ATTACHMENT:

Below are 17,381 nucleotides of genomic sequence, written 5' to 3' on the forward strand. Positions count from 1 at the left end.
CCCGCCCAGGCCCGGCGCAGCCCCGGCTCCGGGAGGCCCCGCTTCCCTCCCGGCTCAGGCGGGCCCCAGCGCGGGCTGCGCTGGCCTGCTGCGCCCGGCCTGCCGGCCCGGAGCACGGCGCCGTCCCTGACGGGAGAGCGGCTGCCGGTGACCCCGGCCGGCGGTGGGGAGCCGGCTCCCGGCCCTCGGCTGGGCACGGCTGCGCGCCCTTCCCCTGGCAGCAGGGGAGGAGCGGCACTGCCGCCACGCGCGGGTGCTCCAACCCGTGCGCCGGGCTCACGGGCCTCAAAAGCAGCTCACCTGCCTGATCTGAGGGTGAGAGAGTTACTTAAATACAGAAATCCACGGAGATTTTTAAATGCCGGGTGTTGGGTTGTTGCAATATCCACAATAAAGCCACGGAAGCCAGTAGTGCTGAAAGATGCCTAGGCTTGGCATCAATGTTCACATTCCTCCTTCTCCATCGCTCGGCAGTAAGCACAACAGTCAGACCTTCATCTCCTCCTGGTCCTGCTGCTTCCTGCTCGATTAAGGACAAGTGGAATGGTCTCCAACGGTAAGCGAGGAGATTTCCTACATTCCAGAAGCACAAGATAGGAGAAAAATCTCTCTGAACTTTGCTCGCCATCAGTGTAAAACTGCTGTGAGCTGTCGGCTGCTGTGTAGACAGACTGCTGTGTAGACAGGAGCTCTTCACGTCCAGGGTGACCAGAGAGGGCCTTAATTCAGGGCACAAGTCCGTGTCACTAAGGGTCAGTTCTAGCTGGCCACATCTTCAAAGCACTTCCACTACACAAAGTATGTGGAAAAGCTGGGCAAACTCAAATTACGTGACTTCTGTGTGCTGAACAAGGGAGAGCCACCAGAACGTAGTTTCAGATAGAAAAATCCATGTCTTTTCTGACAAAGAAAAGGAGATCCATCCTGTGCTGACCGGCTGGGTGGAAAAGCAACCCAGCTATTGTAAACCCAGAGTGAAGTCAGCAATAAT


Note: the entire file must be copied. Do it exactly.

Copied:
Below are 17,381 nucleotides of genomic sequence, written 5' to 3' on the forward strand. Positions count from 1 at the left end.
CCCGCCCAGGCCCGGCGCAGCCCCGGCTCCGGGAGGCCCCGCTTCCCTCCCGGCTCAGGCGGGCCCCAGCGCGGGCTGCGCTGGCCTGCTGCGCCCGGCCTGCCGGCCCGGAGCACGGCGCCGTCCCTGACGGGAGAGCGGCTGCCGGTGACCCCGGCCGGCGGTGGGGAGCCGGCTCCCGGCCCTCGGCTGGGCACGGCTGCGCGCCCTTCCCCTGGCAGCAGGGGAGGAGCGGCACTGCCGCCACGCGCGGGTGCTCCAACCCGTGCGCCGGGCTCACGGGCCTCAAAAGCAGCTCACCTGCCTGATCTGAGGGTGAGAGAGTTACTTAAATACAGAAATCCACGGAGATTTTTAAATGCCGGGTGTTGGGTTGTTGCAATATCCACAATAAAGCCACGGAAGCCAGTAGTGCTGAAAGATGCCTAGGCTTGGCATCAATGTTCACATTCCTCCTTCTCCATCGCTCGGCAGTAAGCACAACAGTCAGACCTTCATCTCCTCCTGGTCCTGCTGCTTCCTGCTCGATTAAGGACAAGTGGAATGGTCTCCAACGGTAAGCGAGGAGATTTCCTACATTCCAGAAGCACAAGATAGGAGAAAAATCTCTCTGAACTTTGCTCGCCATCAGTGTAAAACTGCTGTGAGCTGTCGGCTGCTGTGTAGACAGACTGCTGTGTAGACAGGAGCTCTTCACGTCCAGGGTGACCAGAGAGGGCCTTAATTCAGGGCACAAGTCCGTGTCACTAAGGGTCAGTTCTAGCTGGCCACATCTTCAAAGCACTTCCACTACACAAAGTATGTGGAAAAGCTGGGCAAACTCAAATTACGTGACTTCTGTGTGCTGAACAAGGGAGAGCCACCAGAACGTAGTTTCAGATAGAAAAATCCATGTCTTTTCTGACAAAGAAAAGGAGATCCATCCTGTGCTGACCGGCTGGGTGGAAAAGCAACCCAGCTATTGTAAACCCAGAGTGAAGTCAGCAATAAT